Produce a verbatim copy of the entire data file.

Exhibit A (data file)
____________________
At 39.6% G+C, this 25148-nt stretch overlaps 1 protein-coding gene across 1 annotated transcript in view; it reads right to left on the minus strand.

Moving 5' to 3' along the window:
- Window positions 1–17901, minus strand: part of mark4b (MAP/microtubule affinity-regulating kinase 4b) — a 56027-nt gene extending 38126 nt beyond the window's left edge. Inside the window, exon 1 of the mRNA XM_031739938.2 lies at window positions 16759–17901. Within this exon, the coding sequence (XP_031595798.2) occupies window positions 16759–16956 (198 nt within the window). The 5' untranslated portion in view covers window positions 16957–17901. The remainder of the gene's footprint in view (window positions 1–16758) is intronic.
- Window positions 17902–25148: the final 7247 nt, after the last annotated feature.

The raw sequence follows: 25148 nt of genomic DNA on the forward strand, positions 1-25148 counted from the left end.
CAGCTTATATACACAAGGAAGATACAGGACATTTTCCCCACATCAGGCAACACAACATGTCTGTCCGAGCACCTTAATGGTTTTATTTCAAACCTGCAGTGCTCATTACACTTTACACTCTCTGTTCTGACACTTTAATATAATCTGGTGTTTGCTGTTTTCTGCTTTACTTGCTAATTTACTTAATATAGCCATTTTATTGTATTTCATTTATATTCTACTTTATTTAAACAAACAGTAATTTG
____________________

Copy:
At 39.6% G+C, this 25148-nt stretch overlaps 1 protein-coding gene across 1 annotated transcript in view; it reads right to left on the minus strand.

Moving 5' to 3' along the window:
- Window positions 1–17901, minus strand: part of mark4b (MAP/microtubule affinity-regulating kinase 4b) — a 56027-nt gene extending 38126 nt beyond the window's left edge. Inside the window, exon 1 of the mRNA XM_031739938.2 lies at window positions 16759–17901. Within this exon, the coding sequence (XP_031595798.2) occupies window positions 16759–16956 (198 nt within the window). The 5' untranslated portion in view covers window positions 16957–17901. The remainder of the gene's footprint in view (window positions 1–16758) is intronic.
- Window positions 17902–25148: the final 7247 nt, after the last annotated feature.

The raw sequence follows: 25148 nt of genomic DNA on the forward strand, positions 1-25148 counted from the left end.
CAGCTTATATACACAAGGAAGATACAGGACATTTTCCCCACATCAGGCAACACAACATGTCTGTCCGAGCACCTTAATGGTTTTATTTCAAACCTGCAGTGCTCATTACACTTTACACTCTCTGTTCTGACACTTTAATATAATCTGGTGTTTGCTGTTTTCTGCTTTACTTGCTAATTTACTTAATATAGCCATTTTATTGTATTTCATTTATATTCTACTTTATTTAAACAAACAGTAATTTG